Frank Schaeffer, who left the religious right in the mid-1980s, is the model for the character Jeremiah. Andraski says she lifted parts of her conversations with Frank from her journals, using them in scenes like this one, right before an appearance on the Today show:
"What are you doing?" Jeremiah said, exasperated. "Praying," Janice said. "Praying for you because you'll need all the prayers you can get in this interview." "I'm going to start out by saying, `Hey Ellen Adams, you bitch.'" "Jeremiah, don't wreck what you've worked for. People look up to you. You don't scare me," she blurted out the words, not sure how she was supposed to respond, but knowing part of her job was convincing him to behave, so Godspeed could sell his books. "I'll be good." Jeremiah folded his hands in front of him and smiled. The shine off his hair practically sent a column of light into the pre-dawn darkness. "Show compassion. Throw them off guard," Janice said. "Now that's a thought. A conservative who actually cares about the liberal sitting across from them."
Andraski tells WNIJ that Frank and the elder Schaeffer were kind and generous to her, even though they knew she didn't support their politics. Andraski also disagreed with Frank's contention, one shared by many evangelicals, that the "liberal" media shut out Christian books.
"I remember being furious, because I certainly had the media's ear," Andraski says. She says the absence of Christian best-sellers from the New York Times list wasn't due to censorship. "Christian books being ignored was a matter of evangelical publishers not sending their books to the general media."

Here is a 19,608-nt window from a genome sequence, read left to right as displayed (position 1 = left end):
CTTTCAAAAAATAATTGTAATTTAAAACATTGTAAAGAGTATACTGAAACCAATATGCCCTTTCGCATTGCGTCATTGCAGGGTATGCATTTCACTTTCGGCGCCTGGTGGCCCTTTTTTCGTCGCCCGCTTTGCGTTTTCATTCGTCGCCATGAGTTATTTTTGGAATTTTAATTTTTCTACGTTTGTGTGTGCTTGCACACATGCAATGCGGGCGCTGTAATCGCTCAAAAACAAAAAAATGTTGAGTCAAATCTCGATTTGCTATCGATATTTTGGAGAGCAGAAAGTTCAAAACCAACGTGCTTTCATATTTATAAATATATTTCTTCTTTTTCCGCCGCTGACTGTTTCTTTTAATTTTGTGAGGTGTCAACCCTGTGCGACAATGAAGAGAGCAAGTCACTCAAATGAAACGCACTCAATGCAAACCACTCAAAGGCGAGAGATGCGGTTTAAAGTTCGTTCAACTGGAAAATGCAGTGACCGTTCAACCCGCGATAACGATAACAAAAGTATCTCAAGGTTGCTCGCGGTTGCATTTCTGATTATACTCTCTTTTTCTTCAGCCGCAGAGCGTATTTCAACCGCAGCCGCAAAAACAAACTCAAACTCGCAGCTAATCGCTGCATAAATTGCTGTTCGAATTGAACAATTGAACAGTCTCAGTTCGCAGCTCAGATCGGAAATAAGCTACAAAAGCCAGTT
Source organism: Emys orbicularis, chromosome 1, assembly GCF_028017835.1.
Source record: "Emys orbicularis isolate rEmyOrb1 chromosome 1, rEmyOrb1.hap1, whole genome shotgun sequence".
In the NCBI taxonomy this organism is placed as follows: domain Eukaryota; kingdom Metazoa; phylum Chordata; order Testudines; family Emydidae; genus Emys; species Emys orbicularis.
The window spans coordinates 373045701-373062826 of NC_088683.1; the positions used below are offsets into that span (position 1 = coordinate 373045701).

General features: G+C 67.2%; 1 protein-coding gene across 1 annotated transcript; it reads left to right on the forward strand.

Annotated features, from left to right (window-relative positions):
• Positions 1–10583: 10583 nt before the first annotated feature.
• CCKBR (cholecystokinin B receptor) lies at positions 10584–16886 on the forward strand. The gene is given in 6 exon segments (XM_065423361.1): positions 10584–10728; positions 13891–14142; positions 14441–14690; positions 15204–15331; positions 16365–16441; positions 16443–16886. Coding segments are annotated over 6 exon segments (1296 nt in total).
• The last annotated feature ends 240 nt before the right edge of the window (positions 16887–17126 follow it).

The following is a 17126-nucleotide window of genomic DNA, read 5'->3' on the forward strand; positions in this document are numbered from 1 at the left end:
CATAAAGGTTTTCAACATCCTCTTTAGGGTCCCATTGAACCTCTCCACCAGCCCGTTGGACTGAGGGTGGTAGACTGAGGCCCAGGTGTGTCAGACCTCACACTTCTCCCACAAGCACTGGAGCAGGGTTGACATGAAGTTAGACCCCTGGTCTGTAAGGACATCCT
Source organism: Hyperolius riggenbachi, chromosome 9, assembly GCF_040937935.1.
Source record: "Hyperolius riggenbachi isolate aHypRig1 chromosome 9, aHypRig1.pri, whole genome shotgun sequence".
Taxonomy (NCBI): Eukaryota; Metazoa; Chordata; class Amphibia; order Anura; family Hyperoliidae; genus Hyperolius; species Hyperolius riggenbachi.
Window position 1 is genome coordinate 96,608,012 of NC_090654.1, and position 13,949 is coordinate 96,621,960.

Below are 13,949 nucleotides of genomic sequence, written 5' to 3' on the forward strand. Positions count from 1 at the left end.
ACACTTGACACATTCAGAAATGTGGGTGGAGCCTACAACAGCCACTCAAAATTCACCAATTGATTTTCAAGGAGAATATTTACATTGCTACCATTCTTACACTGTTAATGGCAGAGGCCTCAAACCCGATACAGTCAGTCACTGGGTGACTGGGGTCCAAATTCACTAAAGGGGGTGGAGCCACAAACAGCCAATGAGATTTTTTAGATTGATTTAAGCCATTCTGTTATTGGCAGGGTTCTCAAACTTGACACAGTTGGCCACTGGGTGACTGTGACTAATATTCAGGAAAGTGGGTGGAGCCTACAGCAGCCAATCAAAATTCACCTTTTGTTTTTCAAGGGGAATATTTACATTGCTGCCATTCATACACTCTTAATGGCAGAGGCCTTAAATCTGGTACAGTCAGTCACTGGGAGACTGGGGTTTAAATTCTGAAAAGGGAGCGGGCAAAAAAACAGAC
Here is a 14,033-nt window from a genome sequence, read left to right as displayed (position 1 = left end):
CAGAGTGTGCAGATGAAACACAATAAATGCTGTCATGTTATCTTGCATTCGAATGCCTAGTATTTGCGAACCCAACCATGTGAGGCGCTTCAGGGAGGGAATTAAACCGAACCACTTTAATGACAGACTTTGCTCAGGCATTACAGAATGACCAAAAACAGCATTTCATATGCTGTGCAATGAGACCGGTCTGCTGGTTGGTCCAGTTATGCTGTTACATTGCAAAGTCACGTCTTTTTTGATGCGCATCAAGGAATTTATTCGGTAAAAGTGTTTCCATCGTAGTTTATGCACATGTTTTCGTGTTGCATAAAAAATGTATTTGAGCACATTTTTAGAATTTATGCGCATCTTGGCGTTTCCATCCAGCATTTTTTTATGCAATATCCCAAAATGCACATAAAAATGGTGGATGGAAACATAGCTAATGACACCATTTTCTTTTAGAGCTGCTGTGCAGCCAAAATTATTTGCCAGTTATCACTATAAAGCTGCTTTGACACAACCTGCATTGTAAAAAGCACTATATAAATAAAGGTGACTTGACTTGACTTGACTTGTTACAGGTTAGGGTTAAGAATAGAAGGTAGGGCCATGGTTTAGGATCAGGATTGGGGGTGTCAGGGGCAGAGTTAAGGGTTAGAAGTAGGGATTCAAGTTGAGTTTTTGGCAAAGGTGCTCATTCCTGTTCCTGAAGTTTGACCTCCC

Andraski expands on this, and other topics relating to her book, in the interview link below.
In the novel, Janice Westfahl leaves the Christian books industry to become a teacher. In real life, Andraski was fired.
"There was a book that I disagreed with about AIDS, and it was very troubling," Andraski says, noting she thought the book promoted fear and hate. "I had asked the author some questions like, `How do you earn your money?'" The next week, she says, the publisher told her she couldn't promote their books anymore. Andraski says the company was also releasing a book that would become a best-seller, called This Present Darkness. "It gave me nightmares," she says, "because it was a Christian horror story that emphasized demons. And I think Christians should emphasize Jesus."
Andraski is a faculty member at Northern Illinois University. Her novel is published by Koehler Books.
Katie Andraski will join fellow writers Charles Blackstone and G.K. Wuori for a panel discussion called "Writing the Novel," Monday, Feb. 16, at the Nordlof Center in Rockford. This free event, which starts at 7 p.m., is co-sponsored by WNIJ and the Rockford Public Library.
A similar free event will be held at WNIJ's newly-refurbished Studio A, in DeKalb, on Wednesday, Feb. 18, at 7 p.m.
The next author in our series is Jesus Correa, a Rockford poet and visual artist. Hear the interview next Monday, Feb. 16, during Morning Edition. Listen at 6:52 and 8:52 a.m., and then return here for more information, including an excerpt read by the author.